Rationale In Direct Anteriors

Everyone of us who faced a class four restoration, knows well that without a clear vision of the issue in performing direct anteriors, quite often the outcome is not as good as we desire.
Here is our way to reach an excellent result, just using one dentin and one enamel, applying an easy protocol with few tools.

Fig.1

Pre-operative: The patient, female, 48 years old, required an esthetic improvement of her smile. She asked for the replacement of the old and incongruous restoration on 1.1

Fig.2

Details of the preoperative situation: In the same session we chose the colors of the restoration checking those of the adjacent teeth, using 5500° Kelvin lights (Smilelite – Smile Line) and drawing a chromatic map of the tooth we have to copy.

Fig.3

After the creation of a silicon index, which will be used to build the palatal wall, according to Lorenzo Vanini technique, we put in place the rubber dam, before the removal of the old filling and of the secondary decay under it. Ligatures can help in isolation.

Fig.4

We have to protect the adjacent tooth with a matrix

Fig.5

With a multiblade ball shaped bur the old restoration is removed, and the decay too. Then a ball shaped fine grained diamond bur is used to perform a short chamfer and to refine the prep on the enamel. Then with a Soflex disc (orange, medium grained) the enamel is smoothened cervically.

Fig.6

We can use this silicone index in order to check the thickness of the enamel, it must be 0.5 mm. To simplify this procedure we have developed the Misura Instrument.

Fig.7

A total etching procedure is performed for 15-20 seconds. The etchant is rinsed for the same amount of time, and the dentin is gently dried and not dehydrated.

Fig.8

A primer is applied for 20 seconds, and  bonding for 20 seconds too. It is gently dried and light cured for 40 seconds.

Fig.9

With a translucent enamel we do the palatal wall with just one amount of material. Be careful to use a little bit of it just to have a thin wall. By the way you can do corrections if it becomes too thick with a bur and then use again the bonding before going on.

Fig.10

The mesial surface can be done with an opaque material (the same dentin of the central build up) in order to underline the contrast between this frame and the translucency of the halo.

Fig.11

The palatal wall and the mesial wall are done. You can see the thickness and the translucency of the palatal shell.

Fig.12

The inner build up and the mamelons are done with an A4 dentin, due to the high chromaticity of the natural dentin of the median part of the two central incisors. A little space is left between the mamelons and the mesial surface done before, to apply the enamel mass which will give the contrast between the mamelons.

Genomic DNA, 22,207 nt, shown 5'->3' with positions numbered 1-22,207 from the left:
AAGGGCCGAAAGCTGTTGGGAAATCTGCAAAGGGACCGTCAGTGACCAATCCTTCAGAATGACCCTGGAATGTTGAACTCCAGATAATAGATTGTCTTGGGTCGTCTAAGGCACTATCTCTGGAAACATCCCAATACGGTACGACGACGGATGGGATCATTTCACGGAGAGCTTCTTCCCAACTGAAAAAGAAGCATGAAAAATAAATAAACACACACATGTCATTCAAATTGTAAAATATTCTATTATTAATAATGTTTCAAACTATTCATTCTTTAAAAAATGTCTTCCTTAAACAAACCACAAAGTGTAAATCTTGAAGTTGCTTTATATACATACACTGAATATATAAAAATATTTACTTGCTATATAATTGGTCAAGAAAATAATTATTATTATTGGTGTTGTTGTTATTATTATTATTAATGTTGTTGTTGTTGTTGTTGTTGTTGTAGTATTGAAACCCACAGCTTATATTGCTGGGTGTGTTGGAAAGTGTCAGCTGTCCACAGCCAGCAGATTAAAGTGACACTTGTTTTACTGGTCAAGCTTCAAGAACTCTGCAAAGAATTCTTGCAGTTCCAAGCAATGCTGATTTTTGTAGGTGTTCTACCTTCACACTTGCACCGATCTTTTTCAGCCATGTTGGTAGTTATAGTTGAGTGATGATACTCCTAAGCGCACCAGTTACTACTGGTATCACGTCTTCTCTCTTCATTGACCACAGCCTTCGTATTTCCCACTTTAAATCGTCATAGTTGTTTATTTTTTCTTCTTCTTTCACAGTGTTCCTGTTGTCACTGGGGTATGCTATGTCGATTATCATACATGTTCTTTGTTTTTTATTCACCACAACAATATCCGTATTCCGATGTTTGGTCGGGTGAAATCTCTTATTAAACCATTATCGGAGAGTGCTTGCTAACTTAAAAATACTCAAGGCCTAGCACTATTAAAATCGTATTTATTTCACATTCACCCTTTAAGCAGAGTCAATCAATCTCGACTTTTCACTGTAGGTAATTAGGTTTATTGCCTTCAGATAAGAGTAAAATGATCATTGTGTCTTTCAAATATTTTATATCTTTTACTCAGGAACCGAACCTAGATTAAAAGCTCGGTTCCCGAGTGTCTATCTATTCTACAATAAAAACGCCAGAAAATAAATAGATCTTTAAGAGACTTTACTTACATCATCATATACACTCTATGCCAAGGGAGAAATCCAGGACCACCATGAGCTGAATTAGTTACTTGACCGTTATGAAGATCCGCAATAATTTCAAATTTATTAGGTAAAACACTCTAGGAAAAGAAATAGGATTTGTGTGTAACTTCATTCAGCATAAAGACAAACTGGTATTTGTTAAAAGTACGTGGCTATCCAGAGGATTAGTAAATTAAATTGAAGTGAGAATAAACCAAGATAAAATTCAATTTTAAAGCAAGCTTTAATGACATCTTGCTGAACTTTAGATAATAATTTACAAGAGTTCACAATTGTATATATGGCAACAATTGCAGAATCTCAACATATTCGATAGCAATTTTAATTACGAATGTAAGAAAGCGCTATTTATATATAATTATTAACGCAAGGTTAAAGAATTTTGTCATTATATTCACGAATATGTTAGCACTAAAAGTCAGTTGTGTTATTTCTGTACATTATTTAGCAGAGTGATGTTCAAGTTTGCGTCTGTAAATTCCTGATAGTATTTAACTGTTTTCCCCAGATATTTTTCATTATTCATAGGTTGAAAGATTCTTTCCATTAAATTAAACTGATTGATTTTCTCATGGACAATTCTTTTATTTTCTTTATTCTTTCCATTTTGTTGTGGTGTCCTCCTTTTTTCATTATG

Fig.13

A little amount of the same enamel used for the palatal wall is placed between the mamelons and the mesial surface and light cured for 40 seconds. This with a little of white stains put in place on the incisal edge in order to recreate the incisal halo.

Fig.14

All will be covered with 0.5 mm of the same Translucent Enamel.

Fig.15

Details after the finishing and polishing procedures done under the dam.

Fig.16

Immediately post op. After the removal of the dam you can clearly see how dehydration distorts the color perception.

Fig.17

After one week, the shade matches correctly and it does not need any correction.

Fig.18

Details of the restoration on 11 one week post op.

Fig.19

One year follow-up.

Fig.20

One year follow up, details. It does not need any re-polishing.

Fig.21

Two years follow up.

Fig.22

Two years follow up, details.

Fig.23

Three years follow-up.

Fig.24

Three years follow up details. It requires a little polishing of the mesial-vestibular surface.

Fig.25

Before and after the new finishing and polishing procedures.

Conclusions

This case that seems one of the hardest challenge in direct restorations, can be done quite easily just by following simple rules and application of few steps. This can lead us to reach feasible and repeatable results, that will last in time. Achieving this kind of results as in this clinical case, in one time without corrections, is a little more difficult. But the beauty of composites is that they can be modified, corrected and repaired in time. We can reach perfect result in a second session, changing colors and shapes if they do not satisfy us.

Bibliography

1. Paolone G., Orsini G., Manauta J., Devoto W., Putignano A., Composite Shadeguides and Color Matching. IJED, Vol 9, No. 2, Summer 2014
2. Manauta J, Salat A, Layers, an Atlas of composite resin stratification, Quintessence 2012
3. Vanini L, Mangani FM. Determination and communication of color using the five color dimensions of teeth. Pract Proced Aesthet Dent. 2001 Jan-Feb.
4. Manauta J, Salat A, Putignano A, Devoto W, Paolone G, Hardan LS. Stratification in anterior teeth using one dentine shade and a predefined thickness of enamel: a new concept in composite layering–Part II. Odontostomatol Trop. 2014 Sep;37(147):5-13.
5. Betrisey E, Krejci I, Di Bella E. The influence of stratification on color and appearance of resin composites. Ardu S Odontology. 2015 Feb 5.

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